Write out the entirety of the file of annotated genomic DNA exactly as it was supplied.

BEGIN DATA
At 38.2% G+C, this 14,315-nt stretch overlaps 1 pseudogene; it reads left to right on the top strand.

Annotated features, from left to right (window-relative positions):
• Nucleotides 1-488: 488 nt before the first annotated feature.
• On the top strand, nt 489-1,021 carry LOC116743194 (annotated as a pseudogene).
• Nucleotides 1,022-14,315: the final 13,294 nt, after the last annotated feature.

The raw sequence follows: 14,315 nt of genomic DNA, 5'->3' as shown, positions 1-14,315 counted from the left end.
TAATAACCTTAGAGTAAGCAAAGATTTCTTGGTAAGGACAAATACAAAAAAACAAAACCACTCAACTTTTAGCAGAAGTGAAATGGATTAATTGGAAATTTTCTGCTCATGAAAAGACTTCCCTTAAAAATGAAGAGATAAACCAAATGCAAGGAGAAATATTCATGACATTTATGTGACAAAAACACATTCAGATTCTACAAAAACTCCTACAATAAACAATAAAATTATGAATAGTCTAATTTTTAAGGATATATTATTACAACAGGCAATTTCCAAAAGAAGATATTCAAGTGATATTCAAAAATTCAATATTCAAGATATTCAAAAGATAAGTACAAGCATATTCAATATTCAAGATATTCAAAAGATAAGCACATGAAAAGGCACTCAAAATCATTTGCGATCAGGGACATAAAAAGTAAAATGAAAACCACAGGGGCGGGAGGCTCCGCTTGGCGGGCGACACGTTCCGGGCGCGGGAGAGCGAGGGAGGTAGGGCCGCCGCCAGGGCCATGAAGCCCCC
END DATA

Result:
At 38.2% G+C, this 14,315-nt stretch overlaps 1 pseudogene; it reads left to right on the top strand.

Annotated features, from left to right (window-relative positions):
• Nucleotides 1-488: 488 nt before the first annotated feature.
• On the top strand, nt 489-1,021 carry LOC116743194 (annotated as a pseudogene).
• Nucleotides 1,022-14,315: the final 13,294 nt, after the last annotated feature.

The raw sequence follows: 14,315 nt of genomic DNA, 5'->3' as shown, positions 1-14,315 counted from the left end.
TAATAACCTTAGAGTAAGCAAAGATTTCTTGGTAAGGACAAATACAAAAAAACAAAACCACTCAACTTTTAGCAGAAGTGAAATGGATTAATTGGAAATTTTCTGCTCATGAAAAGACTTCCCTTAAAAATGAAGAGATAAACCAAATGCAAGGAGAAATATTCATGACATTTATGTGACAAAAACACATTCAGATTCTACAAAAACTCCTACAATAAACAATAAAATTATGAATAGTCTAATTTTTAAGGATATATTATTACAACAGGCAATTTCCAAAAGAAGATATTCAAGTGATATTCAAAAATTCAATATTCAAGATATTCAAAAGATAAGTACAAGCATATTCAATATTCAAGATATTCAAAAGATAAGCACATGAAAAGGCACTCAAAATCATTTGCGATCAGGGACATAAAAAGTAAAATGAAAACCACAGGGGCGGGAGGCTCCGCTTGGCGGGCGACACGTTCCGGGCGCGGGAGAGCGAGGGAGGTAGGGCCGCCGCCAGGGCCATGAAGCCCCC